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Poet Elizabeth Alexander Reflects on Inaugural Reading

Only a few poets have participated in the swearing-in ceremony for our nation's highest office, and on Jan. 20, Elizabeth Alexander will become just the fourth to hold that honor when she will recite an original poem at President-elect Barack Obama's inauguration.

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  • JEFFREY BROWN:

    Poets typically write for a small audience. Very few will ever speak to millions. But, on January 20, Elizabeth Alexander will do just that, when she recites an original poem at the inauguration of Barack Obama.

    Ms. Alexander was born in Harlem, raised in Washington, D.C., and attended Yale University, where she now teaches African-American studies. She's author of four books of poetry, including her most recent, "American Sublime," a finalist for the Pulitzer Prize in 2005.

    Elizabeth Alexander is just the fourth poet ever asked to read at an inauguration.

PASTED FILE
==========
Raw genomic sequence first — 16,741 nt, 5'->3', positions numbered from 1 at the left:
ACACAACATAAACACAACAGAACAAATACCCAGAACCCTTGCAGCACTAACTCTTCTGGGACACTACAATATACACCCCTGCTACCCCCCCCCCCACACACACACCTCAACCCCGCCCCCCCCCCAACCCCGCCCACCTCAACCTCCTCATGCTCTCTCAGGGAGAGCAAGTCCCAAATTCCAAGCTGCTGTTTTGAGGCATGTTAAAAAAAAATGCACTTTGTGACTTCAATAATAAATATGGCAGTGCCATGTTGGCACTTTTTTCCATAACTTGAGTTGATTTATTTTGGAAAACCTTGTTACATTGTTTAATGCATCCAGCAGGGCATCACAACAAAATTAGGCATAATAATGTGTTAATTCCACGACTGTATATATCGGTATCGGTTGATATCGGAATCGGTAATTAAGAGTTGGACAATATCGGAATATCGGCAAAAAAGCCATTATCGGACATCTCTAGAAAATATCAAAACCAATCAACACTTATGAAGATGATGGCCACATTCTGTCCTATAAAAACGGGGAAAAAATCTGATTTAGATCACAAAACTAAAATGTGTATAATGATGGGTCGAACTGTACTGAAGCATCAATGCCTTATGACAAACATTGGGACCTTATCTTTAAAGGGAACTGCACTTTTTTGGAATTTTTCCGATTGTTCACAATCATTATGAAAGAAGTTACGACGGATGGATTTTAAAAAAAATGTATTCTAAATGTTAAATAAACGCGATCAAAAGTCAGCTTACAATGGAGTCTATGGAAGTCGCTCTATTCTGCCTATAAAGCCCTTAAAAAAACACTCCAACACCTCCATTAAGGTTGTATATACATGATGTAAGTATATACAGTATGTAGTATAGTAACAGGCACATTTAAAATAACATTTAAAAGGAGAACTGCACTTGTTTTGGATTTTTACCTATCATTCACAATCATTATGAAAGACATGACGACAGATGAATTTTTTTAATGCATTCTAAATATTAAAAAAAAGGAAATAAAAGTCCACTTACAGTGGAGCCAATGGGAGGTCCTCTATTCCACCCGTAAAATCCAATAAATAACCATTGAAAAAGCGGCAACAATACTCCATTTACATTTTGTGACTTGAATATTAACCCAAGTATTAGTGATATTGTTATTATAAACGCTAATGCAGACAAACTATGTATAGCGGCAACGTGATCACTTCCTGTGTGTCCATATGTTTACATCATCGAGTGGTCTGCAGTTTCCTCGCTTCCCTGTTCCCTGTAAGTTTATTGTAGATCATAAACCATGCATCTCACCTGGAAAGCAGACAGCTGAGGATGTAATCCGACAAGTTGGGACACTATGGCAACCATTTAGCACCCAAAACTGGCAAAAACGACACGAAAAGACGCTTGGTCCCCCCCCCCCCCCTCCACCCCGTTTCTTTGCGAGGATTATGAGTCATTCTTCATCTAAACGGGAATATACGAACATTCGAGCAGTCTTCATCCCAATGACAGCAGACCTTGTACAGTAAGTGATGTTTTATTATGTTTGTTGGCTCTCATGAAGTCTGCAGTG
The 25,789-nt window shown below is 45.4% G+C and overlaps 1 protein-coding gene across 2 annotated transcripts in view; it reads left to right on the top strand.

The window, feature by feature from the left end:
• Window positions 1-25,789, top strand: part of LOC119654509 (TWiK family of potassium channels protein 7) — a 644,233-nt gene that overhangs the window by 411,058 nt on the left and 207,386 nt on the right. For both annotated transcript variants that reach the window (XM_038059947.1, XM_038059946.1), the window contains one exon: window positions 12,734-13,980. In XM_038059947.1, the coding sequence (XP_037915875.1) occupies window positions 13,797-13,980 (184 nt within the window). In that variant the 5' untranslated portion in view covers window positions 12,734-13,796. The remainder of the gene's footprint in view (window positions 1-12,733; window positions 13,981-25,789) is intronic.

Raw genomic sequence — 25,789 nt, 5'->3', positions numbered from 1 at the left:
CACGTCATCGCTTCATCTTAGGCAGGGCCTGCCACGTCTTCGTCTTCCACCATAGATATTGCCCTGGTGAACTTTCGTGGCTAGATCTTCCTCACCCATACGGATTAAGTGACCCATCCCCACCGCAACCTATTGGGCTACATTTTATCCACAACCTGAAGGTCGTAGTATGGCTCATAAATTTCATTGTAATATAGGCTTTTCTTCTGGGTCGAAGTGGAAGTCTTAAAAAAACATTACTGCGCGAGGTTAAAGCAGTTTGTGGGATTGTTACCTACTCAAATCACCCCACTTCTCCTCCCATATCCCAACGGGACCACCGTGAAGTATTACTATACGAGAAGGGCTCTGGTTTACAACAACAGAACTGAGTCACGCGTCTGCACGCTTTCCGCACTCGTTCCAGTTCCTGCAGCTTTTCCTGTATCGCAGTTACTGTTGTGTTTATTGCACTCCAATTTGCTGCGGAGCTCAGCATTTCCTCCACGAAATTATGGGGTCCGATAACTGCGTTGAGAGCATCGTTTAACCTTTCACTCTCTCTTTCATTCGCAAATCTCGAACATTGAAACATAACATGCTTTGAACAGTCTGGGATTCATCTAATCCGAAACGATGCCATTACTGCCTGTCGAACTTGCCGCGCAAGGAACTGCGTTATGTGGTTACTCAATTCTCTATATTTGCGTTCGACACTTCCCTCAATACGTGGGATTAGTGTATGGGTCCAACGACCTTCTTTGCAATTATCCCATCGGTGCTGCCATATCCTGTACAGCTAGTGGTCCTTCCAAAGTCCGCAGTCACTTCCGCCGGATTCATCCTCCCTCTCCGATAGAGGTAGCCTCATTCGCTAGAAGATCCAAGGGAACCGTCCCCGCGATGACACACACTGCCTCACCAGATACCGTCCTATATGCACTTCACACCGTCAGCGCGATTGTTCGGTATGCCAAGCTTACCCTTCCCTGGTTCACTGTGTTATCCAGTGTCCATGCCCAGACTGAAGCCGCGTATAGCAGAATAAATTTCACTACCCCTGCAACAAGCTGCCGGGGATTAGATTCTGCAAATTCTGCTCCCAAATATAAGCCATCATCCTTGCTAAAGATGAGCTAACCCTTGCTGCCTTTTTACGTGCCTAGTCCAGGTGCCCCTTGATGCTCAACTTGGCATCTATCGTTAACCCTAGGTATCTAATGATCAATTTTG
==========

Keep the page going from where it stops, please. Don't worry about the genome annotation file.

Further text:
And she joins us now. Welcome to you.

    ELIZABETH ALEXANDER, author, "American Sublime": Thank you. I'm glad to be here.

  • JEFFREY BROWN:

    I read that, as a 1-year-old, you were at the National Mall in 1963 and heard Martin Luther King make his famous speech. So, is there a special symmetry in your coming role at the other end of the Mall?

  • ELIZABETH ALEXANDER:

    Oh, absolutely.

    My parents were very committed to civil rights, worked their whole lives toward the goals of the civil rights movement. And, so, of course, they took me when I was a baby to the March on Washington.

    And to think that here, in — in that same space in Washington, D.C., we're going to be at a quite different moment, that in some ways is the civil rights movement coming not to total fruition, but at least coming to a moment where we can stop and say that some remarkable progress has been made, is a beautiful circle.

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